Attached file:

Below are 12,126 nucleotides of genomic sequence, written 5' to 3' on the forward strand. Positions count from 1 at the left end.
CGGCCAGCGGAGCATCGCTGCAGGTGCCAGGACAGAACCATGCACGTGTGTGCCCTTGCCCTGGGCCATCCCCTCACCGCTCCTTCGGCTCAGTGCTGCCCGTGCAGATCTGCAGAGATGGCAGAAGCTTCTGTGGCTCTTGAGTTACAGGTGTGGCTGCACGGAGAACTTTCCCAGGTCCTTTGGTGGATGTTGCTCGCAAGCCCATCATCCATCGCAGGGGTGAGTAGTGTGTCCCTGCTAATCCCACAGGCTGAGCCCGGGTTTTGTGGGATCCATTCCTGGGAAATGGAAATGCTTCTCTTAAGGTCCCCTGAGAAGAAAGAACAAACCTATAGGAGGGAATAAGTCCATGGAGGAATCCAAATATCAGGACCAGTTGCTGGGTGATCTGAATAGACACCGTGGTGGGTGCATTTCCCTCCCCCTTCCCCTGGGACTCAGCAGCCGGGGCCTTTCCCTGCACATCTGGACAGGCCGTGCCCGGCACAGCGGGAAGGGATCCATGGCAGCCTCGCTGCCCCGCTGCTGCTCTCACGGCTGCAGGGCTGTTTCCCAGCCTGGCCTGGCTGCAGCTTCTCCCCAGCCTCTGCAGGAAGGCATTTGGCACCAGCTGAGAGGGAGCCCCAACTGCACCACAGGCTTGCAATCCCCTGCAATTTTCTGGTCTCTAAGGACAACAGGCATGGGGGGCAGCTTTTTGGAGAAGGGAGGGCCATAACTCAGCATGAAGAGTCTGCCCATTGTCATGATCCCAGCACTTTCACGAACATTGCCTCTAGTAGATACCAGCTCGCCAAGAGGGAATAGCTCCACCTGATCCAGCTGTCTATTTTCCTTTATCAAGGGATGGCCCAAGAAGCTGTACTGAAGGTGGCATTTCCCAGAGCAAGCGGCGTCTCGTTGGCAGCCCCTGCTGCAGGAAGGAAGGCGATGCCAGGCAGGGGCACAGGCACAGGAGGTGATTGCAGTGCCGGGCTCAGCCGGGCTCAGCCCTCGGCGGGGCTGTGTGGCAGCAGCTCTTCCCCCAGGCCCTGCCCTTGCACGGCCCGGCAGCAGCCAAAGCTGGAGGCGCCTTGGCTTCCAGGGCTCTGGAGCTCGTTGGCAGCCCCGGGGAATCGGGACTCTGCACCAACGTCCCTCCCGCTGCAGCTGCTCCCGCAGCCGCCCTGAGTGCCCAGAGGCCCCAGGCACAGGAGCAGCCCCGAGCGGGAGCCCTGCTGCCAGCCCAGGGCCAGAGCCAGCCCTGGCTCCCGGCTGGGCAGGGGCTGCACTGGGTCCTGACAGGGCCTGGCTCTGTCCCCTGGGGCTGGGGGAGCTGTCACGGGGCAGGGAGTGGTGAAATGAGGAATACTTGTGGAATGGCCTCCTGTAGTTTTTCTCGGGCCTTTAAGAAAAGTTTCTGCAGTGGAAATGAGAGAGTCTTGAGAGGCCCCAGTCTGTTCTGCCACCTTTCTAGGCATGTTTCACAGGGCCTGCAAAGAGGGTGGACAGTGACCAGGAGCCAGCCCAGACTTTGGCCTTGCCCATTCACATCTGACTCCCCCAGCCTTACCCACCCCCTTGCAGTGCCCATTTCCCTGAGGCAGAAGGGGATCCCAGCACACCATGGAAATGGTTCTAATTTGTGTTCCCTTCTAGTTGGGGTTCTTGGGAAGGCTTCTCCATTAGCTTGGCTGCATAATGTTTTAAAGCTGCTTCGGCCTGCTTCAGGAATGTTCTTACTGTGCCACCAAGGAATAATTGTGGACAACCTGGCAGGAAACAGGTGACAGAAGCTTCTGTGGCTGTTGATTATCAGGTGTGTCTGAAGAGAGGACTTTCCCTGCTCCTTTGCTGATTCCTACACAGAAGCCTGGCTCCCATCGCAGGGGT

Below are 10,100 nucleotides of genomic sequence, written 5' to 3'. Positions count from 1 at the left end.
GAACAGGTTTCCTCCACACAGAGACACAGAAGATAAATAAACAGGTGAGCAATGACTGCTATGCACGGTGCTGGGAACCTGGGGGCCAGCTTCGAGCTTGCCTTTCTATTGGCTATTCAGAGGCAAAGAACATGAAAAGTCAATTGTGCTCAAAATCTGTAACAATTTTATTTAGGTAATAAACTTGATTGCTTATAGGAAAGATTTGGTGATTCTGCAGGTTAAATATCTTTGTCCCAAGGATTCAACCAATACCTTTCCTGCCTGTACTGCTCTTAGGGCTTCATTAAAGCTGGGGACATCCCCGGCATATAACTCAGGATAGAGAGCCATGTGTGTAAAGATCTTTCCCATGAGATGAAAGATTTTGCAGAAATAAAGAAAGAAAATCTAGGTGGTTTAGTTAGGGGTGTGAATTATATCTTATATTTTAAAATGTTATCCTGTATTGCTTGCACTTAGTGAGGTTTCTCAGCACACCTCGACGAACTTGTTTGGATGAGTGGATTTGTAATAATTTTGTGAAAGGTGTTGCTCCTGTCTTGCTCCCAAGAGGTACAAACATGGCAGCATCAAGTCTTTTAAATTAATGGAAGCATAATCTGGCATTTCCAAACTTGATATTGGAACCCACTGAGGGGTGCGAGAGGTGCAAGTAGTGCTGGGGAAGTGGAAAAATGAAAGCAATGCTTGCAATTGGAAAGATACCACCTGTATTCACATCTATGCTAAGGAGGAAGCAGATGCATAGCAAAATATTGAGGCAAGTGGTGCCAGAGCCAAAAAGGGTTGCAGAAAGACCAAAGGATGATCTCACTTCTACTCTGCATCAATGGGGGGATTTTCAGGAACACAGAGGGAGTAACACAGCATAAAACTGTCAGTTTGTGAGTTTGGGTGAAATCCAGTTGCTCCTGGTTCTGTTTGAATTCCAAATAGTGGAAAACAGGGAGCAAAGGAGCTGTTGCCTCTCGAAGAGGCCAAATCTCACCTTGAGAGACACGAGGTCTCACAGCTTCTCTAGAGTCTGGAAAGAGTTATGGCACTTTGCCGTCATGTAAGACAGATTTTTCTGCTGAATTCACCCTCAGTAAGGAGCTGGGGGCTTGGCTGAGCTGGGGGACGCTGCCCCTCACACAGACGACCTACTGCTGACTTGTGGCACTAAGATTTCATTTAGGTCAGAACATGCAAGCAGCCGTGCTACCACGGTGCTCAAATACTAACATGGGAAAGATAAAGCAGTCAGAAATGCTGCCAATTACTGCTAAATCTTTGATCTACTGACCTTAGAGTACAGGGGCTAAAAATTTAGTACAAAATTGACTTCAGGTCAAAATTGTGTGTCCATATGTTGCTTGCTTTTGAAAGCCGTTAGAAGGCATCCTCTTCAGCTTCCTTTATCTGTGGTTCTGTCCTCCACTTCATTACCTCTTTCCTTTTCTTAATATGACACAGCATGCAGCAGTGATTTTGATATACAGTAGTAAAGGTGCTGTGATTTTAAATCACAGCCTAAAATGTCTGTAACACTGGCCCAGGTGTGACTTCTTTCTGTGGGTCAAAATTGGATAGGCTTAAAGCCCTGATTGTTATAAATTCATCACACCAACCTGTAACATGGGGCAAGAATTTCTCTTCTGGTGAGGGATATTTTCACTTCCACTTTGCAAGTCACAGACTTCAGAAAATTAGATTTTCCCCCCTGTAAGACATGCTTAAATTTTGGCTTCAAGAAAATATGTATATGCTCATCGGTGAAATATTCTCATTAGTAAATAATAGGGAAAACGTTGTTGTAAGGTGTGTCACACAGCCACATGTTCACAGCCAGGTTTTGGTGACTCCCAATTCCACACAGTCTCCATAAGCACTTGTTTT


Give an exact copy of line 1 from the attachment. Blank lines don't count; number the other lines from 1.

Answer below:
Below are 12,126 nucleotides of genomic sequence, written 5' to 3' on the forward strand. Positions count from 1 at the left end.